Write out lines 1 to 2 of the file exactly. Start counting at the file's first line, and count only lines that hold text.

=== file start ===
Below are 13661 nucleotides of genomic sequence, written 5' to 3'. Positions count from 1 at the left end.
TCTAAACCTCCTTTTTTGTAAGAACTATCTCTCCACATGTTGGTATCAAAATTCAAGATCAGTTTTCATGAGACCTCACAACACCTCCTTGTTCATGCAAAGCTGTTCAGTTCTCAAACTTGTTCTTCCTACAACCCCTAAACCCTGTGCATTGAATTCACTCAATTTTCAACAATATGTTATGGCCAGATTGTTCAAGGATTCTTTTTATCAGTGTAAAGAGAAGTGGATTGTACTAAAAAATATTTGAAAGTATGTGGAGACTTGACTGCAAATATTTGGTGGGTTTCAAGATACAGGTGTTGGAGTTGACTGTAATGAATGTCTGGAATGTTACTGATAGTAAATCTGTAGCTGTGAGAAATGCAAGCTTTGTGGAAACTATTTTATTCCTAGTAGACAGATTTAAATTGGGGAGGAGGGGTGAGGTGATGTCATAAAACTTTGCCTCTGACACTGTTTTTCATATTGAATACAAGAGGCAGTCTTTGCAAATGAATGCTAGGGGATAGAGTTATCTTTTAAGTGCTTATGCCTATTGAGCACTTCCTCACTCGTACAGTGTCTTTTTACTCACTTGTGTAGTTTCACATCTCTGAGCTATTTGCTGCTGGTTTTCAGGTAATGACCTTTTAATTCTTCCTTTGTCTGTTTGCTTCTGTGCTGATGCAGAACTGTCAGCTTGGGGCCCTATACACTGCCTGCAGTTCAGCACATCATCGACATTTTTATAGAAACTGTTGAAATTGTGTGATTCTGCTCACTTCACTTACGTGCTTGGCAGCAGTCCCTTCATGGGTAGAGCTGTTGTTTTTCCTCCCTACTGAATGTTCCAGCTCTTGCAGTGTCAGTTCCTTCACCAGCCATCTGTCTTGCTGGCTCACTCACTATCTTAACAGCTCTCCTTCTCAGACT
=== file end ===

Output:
Below are 13661 nucleotides of genomic sequence, written 5' to 3'. Positions count from 1 at the left end.
TCTAAACCTCCTTTTTTGTAAGAACTATCTCTCCACATGTTGGTATCAAAATTCAAGATCAGTTTTCATGAGACCTCACAACACCTCCTTGTTCATGCAAAGCTGTTCAGTTCTCAAACTTGTTCTTCCTACAACCCCTAAACCCTGTGCATTGAATTCACTCAATTTTCAACAATATGTTATGGCCAGATTGTTCAAGGATTCTTTTTATCAGTGTAAAGAGAAGTGGATTGTACTAAAAAATATTTGAAAGTATGTGGAGACTTGACTGCAAATATTTGGTGGGTTTCAAGATACAGGTGTTGGAGTTGACTGTAATGAATGTCTGGAATGTTACTGATAGTAAATCTGTAGCTGTGAGAAATGCAAGCTTTGTGGAAACTATTTTATTCCTAGTAGACAGATTTAAATTGGGGAGGAGGGGTGAGGTGATGTCATAAAACTTTGCCTCTGACACTGTTTTTCATATTGAATACAAGAGGCAGTCTTTGCAAATGAATGCTAGGGGATAGAGTTATCTTTTAAGTGCTTATGCCTATTGAGCACTTCCTCACTCGTACAGTGTCTTTTTACTCACTTGTGTAGTTTCACATCTCTGAGCTATTTGCTGCTGGTTTTCAGGTAATGACCTTTTAATTCTTCCTTTGTCTGTTTGCTTCTGTGCTGATGCAGAACTGTCAGCTTGGGGCCCTATACACTGCCTGCAGTTCAGCACATCATCGACATTTTTATAGAAACTGTTGAAATTGTGTGATTCTGCTCACTTCACTTACGTGCTTGGCAGCAGTCCCTTCATGGGTAGAGCTGTTGTTTTTCCTCCCTACTGAATGTTCCAGCTCTTGCAGTGTCAGTTCCTTCACCAGCCATCTGTCTTGCTGGCTCACTCACTATCTTAACAGCTCTCCTTCTCAGACT